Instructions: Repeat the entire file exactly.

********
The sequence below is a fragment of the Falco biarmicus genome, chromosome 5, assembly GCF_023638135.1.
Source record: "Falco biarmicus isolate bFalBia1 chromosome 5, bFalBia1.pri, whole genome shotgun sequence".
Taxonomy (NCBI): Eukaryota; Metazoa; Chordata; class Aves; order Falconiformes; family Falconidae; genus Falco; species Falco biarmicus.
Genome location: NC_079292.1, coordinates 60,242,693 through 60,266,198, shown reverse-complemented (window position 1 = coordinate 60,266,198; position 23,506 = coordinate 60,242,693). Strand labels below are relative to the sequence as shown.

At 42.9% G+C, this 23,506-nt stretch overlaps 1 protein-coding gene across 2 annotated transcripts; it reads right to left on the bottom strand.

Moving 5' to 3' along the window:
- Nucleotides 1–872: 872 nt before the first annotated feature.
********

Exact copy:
The sequence below is a fragment of the Falco biarmicus genome, chromosome 5, assembly GCF_023638135.1.
Source record: "Falco biarmicus isolate bFalBia1 chromosome 5, bFalBia1.pri, whole genome shotgun sequence".
Taxonomy (NCBI): Eukaryota; Metazoa; Chordata; class Aves; order Falconiformes; family Falconidae; genus Falco; species Falco biarmicus.
Genome location: NC_079292.1, coordinates 60,242,693 through 60,266,198, shown reverse-complemented (window position 1 = coordinate 60,266,198; position 23,506 = coordinate 60,242,693). Strand labels below are relative to the sequence as shown.

At 42.9% G+C, this 23,506-nt stretch overlaps 1 protein-coding gene across 2 annotated transcripts; it reads right to left on the bottom strand.

Moving 5' to 3' along the window:
- Nucleotides 1–872: 872 nt before the first annotated feature.